CONCLUSIONS: The current broad distribution of TMUV strains in Southeast Asia and Chinese mainland exhibited longer-range diffusion and larger-scale propagation. Therefore, in addition to China, other Asian and European countries linked to Asia have used improved measures to detect and monitor TMUV related diseases to prevent epidemics in poultry.

  9. Ismail G, Mohamed R, Rohana S, Sharifah HS, Embi N
    Vet. Microbiol., 1991 May;27(3-4):277-82.
    PMID: 1882505
    Specific antibody to Pseudomonas pseudomallei exotoxin was detected in sheep sera exposed to natural infection. An enzyme-linked immunosorbent assay (ELISA) was used. Serum antitoxin was present in 49.3% of sera obtained from a flock of sheep naturally exposed to P. pseudomallei infection. Among these sera, 17.0% gave titers of 10,000. In contrast, serum antitoxin was present in only 6.0% of sera collected from sheep kept on a melioidosis-free farm. The ELISA reactivity of all positive sera could be completely absorbed with purified P. pseudomallei exotoxin. Similarly, preincubation of the exotoxin-coated wells with specific antiserum inhibited the ELISA reactivity of sheep sera. The results indicate that exotoxin is produced in vivo during infection by P. pseudomallei.
  10. Zamri-Saad M, Effendy AW, Israf DA, Azmi ML
    Vet. Microbiol., 1999 Mar 12;65(3):233-40.
    PMID: 10189198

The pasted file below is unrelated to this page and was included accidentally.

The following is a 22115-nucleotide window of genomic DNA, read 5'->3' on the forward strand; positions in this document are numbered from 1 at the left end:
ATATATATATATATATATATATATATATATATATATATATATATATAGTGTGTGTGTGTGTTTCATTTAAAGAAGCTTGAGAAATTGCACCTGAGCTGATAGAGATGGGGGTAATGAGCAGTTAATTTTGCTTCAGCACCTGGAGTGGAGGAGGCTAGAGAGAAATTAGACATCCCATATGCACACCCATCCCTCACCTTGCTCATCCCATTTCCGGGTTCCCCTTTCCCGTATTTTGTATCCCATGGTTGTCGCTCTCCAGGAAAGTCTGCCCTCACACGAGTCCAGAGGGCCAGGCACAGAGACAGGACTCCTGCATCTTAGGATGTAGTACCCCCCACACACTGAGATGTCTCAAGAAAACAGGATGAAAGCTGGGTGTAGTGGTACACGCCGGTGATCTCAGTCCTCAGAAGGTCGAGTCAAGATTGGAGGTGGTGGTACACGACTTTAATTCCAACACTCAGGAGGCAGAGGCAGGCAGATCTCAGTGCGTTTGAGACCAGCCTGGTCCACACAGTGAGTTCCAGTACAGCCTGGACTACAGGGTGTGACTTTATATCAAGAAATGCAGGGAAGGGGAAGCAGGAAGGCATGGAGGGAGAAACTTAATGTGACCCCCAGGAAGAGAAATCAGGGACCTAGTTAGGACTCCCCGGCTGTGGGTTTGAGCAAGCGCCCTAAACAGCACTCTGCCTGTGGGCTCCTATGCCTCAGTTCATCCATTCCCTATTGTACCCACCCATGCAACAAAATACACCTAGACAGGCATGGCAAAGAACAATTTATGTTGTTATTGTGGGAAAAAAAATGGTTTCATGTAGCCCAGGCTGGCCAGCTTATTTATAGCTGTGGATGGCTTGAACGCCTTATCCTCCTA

A study to determine the immunoglobulin and cellular responses in the respiratory tract of goats following intranasal exposures to formalin-killed Pasteurella haemolytica A2 was carried out. Forty-two goats were divided into two groups. Goats in Group 1 were subjected to double intranasal exposures to formalin-killed P. haemolytica A2 while goats in Group 2 were the unexposed control. Prior to and at weekly intervals post-exposure, three goats from each group were killed, serum samples were collected while the lungs were flushed with 50 ml normal saline before the right apical lobes were fixed in 10% buffered formalin. Both serum and lung lavage fluid were subjected to enzyme-linked immunosorbent assay (ELISA) to determine the levels of IgA, IgM and IgG while the formalin-fixed tissues were examined histologically. IgA levels in the lung lavage fluid increased rapidly to reach a significantly (p < 0.05) high level as early as Week 2 post-exposure and remained significantly (p < 0.05) high throughout the study period. The IgM levels increased at an intermediate rate to reach a significantly (p < 0.05) high level at Week 3 post-exposure before they decreased to an insignificant (p > 0.05) level the following week and the weeks thereafter. IgG levels increased gradually and only reached a significantly (p < 0.01) high level at Weeks 5 and 6 of the study. The size of the bronchus-associated lymphoid tissue (BALT) and the number of lymphocytes in BALT increased significantly from Week 2 and remained high thereafter. However, differences in the numbers of BALT were insignificant (p > 0.05) initially before becoming significantly (p < 0.05) high at Weeks 5 and 6. The BALT responses were parallel to those of imunoglobulins in the lung lavage fluid.